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Integrated Receivers - Novel architectures to meet future challenges

by Eric Bryerton last modified May 15, 2015 by Mary Mayo

DOMTS3.JPG

S-band (1.7-2.6 GHz) digital OMT based on triangular waveguide for large spurious-mode-free bandwidth.  This unit also incorporates a coaxial input for calibration signal injection.

The extreme demands of future instrumentation (e.g. large-format focal plane arrays) and facilities (the SKA) require consideration of innovative receiver architectures. The current vision of the next generation, optimally-integrated receiver incorporates a cryogenically-cooled, novel orthomode transducer topology based on triangular waveguide (having wider single-mode bandwidth than conventional geometries), followed by a warm integrated receiver that performs all conversions from RF-to-baseband, from analog-to-digital, and from copper-to-fiber in a single, compact module. This concept has the potential to improve state-of-the-art receiver noise temperatures by 10-20% in the cm-wave range via reduced passive loss between the cryogenic amplifiers and the feed, while giving up nothing in functionality. Scientific observations would benefit from better intrinsic performance in terms of noise temperature, polarization purity, and longevity of calibrations.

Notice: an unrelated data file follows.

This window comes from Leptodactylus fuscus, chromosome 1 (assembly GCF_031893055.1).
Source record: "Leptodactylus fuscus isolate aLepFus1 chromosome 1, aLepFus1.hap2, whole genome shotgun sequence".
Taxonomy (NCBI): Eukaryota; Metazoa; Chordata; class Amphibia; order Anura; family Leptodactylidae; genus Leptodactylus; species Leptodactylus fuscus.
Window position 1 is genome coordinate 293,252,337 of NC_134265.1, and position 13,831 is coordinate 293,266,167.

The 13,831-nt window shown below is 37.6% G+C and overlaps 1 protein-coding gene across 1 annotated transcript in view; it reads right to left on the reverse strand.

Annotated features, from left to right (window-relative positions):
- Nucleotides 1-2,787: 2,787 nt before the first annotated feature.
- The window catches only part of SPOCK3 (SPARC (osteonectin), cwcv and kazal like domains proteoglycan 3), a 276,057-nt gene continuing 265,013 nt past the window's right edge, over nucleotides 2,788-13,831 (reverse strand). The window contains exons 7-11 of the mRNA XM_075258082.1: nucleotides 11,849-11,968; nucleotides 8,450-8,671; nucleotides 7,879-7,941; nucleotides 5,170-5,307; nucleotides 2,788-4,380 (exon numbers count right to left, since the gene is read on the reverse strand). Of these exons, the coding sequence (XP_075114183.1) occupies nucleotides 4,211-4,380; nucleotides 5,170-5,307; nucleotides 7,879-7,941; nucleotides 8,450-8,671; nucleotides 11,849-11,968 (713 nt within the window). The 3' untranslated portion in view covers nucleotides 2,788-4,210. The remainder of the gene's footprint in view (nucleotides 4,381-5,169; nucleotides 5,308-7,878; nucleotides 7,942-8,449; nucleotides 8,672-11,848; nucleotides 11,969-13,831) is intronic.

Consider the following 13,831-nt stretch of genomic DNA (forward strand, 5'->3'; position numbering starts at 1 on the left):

Integrated Receiver Development Areas:

  • Develop ultra-wideband feeds and digital OMTs
  • Develop digitization techniques (such as unformatted digital links) to allow for compact, low-power, and more stable receivers
  • Develop techniques and components for more highly integrated receivers, such as flexible thermal transitions and cascaded LO distribution

ADP module closed

ADP module open

The precision of digital signal manipulation will be complemented by the stability of end-to-end electronic integration that breaks down the traditional barriers between analog, digital, and fiber optic subsystems.